Disclaimer: Given its local arrival timing and review period, we’ve tried the Pixel 6 and 6 Pro phones with their March 2022 firmware. Your mileage may vary depending on your firmware updates.

  Google Pixel 6 Google Pixel 6 Pro
Launch SRP
  • From $999
  • From $1299
Network:
  • Up to 5G Sub 6GHz
  • Up to 5G Sub 6GHz
Operating system
  • Android 12
  • Android 12
Processor
  • Google Tensor
  • Titan M2 security co-processor
  • Google Tensor
  • Titan M2 security co-processor
Built-in Memory
  • 8GB RAM (LPDDR5)
  • 12GB RAM (LPDDR5)
Display
  • 6.4-inch, LTPO AMOLED, 2,340 x 1,080 pixels resolution, 90Hz refresh rate, HDR, 24-bit colour
  • 6.7-inch, LTPO AMOLED, 3,120 x 1,440 pixels resolution, 120Hz refresh rate, HDR, 24-bit colour
Camera
  • Rear:
  • (Main) 50MP, f/1.85 aperture, 1.2μm pixel size, Octa PD, Quad Bayer
  • (Ultra-wide) 12MP, f/2.2 aperture, 1.25μm pixel size, 114° FOV
  • Laser detect Autofocus, OIS
  • Front:
  • 8MP, f/2.0 aperture, 1.12μm pixel size, fixed focus
  • Rear:
  • (Main) 50MP, f/1.85 aperture, 1.2μm pixel size, Octa PD, Quad Bayer
  • (Ultra-wide) 12MP, f/2.2 aperture, 1.25μm pixel size, 114° FOV
  • (Telephoto) 48MP, f/3.5 aperture, 0.8μm pixel size, 4x optical zoom, 20x Super Res zoom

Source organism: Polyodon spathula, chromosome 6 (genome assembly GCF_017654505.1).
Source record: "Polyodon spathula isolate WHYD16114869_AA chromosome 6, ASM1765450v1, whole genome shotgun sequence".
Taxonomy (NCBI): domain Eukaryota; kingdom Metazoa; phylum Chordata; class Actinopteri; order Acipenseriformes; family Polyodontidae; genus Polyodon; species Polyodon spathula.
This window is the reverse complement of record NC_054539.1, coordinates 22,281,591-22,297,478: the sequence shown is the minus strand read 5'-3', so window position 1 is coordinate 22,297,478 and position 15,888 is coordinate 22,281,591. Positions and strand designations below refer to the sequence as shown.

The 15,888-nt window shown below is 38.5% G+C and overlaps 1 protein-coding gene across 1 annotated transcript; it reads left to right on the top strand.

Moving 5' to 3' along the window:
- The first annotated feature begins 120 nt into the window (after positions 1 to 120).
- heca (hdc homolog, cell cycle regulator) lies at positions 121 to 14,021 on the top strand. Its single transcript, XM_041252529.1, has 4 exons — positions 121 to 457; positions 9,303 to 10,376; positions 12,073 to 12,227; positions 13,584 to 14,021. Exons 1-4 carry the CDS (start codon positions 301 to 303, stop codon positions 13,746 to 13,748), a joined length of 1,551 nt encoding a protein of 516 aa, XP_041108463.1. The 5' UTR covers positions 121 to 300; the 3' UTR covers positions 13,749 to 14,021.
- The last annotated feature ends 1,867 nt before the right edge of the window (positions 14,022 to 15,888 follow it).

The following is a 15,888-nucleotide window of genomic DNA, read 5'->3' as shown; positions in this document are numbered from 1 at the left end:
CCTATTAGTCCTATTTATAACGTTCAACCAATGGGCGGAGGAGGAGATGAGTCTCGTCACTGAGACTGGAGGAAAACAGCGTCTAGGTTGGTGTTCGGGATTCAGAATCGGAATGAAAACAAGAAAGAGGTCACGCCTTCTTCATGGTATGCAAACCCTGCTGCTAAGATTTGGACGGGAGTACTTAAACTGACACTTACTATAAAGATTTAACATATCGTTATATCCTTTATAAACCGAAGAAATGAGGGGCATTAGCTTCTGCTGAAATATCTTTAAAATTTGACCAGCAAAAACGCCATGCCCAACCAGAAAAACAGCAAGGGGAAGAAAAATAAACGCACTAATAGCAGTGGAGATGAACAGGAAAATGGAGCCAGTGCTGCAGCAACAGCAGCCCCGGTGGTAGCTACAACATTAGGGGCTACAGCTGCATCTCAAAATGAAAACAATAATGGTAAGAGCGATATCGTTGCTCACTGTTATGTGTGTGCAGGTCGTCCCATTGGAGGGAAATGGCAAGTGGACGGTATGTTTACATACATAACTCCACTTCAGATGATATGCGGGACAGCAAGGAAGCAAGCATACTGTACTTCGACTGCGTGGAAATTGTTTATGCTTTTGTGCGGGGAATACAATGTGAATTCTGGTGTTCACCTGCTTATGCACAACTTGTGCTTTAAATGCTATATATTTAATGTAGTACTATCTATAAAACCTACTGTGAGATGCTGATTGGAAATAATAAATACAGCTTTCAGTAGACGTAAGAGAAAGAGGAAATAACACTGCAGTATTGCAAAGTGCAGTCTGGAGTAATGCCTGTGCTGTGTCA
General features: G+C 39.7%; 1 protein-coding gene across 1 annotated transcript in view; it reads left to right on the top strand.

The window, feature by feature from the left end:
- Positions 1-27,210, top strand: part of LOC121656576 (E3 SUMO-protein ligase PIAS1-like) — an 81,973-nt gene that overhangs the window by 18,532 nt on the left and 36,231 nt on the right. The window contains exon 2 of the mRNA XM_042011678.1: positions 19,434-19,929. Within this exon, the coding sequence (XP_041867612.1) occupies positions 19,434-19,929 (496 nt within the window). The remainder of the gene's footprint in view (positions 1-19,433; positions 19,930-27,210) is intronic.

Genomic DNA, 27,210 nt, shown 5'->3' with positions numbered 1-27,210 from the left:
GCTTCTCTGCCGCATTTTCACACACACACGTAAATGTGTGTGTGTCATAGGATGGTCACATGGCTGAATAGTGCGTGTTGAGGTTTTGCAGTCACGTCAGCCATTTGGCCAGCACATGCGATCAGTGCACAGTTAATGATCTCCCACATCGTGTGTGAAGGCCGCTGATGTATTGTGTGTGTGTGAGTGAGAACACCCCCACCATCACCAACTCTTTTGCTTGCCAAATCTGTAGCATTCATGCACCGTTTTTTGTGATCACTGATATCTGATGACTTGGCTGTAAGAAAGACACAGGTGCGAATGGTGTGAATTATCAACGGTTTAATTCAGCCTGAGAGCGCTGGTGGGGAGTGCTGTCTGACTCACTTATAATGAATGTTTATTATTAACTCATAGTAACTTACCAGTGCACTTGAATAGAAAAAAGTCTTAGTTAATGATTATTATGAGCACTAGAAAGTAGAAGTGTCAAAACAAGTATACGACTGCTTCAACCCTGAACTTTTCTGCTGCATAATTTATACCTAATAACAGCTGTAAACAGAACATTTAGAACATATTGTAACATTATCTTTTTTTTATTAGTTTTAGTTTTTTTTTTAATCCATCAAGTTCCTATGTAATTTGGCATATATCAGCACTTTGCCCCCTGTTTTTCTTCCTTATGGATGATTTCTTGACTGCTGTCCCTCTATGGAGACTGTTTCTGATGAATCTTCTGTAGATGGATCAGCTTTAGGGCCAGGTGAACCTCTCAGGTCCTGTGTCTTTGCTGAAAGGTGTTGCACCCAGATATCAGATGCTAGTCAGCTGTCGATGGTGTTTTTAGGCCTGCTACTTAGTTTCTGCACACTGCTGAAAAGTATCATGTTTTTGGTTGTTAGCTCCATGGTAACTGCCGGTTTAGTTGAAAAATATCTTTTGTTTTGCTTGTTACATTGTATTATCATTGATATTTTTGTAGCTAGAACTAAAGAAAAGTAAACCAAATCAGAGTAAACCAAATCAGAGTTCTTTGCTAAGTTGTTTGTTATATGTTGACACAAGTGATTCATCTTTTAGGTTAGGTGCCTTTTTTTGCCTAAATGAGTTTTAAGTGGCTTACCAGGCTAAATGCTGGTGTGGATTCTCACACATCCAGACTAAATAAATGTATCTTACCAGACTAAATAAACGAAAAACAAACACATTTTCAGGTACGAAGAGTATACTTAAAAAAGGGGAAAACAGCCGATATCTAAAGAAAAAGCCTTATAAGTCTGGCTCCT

• Laser detect Autofocus, OIS
  • Front:
  • 11.1MP, f/2.2 aperture, 1.22μm pixel size, fixed focus
Video Support
  • (Rear) 4K60FPS, Slow motion 240FPS, OIS
  • (Rear) 4K60FPS, Slow motion 240FPS, OIS
Connectivity
  • Wi-Fi 6, Bluetooth 5.2, NFC, USB Type-C 3.1 Gen 1, Google Cast, Dual Band GNSS, GPS, GLONASS, Galileo, QZSS, BeiDou
  • Wi-Fi 6, Bluetooth 5.2, NFC, UWB, USB Type-C 3.1 Gen 1, Google Cast, Dual Band GNSS, GPS, GLONASS, Galileo, QZSS, BeiDou
Storage Type
  • 128GB (UFS 3.1)
  • 128GB (UFS 3.1)
Battery
  • 4,614mAh
  • 30W wired fast-charging (PD 3.0)
  • 21W wireless fast-charging (Qi-certified)

 

  • 5.003mAh
  • 30W wired fast-charging (PD 3.0)
  • 23W wireless fast-charging (Qi-certified)
Dimensions
  • 158.6 x 74.8 x 8.9mm
  • 163.9 x 75.9 x 8.9mm
Weight
  • 207g
  • 210g

Design and handling

PHOTO: Hardware Zone

Google’s camera bar design on the Pixel 6 and 6 Pro has been talked about enough times elsewhere, so we’ll just go straight into how their design holds up during daily use.

PHOTO: Hardware Zone

The matte rear with a half-polished coating is surprisingly resistant against smudges. This gives both Pixel 6 phones a premium appearance without using glossy, shiny, metallic aesthetics as a shortcut to premium looks, and it finds a nice balance between playful and smart. 

PHOTO: Hardware Zone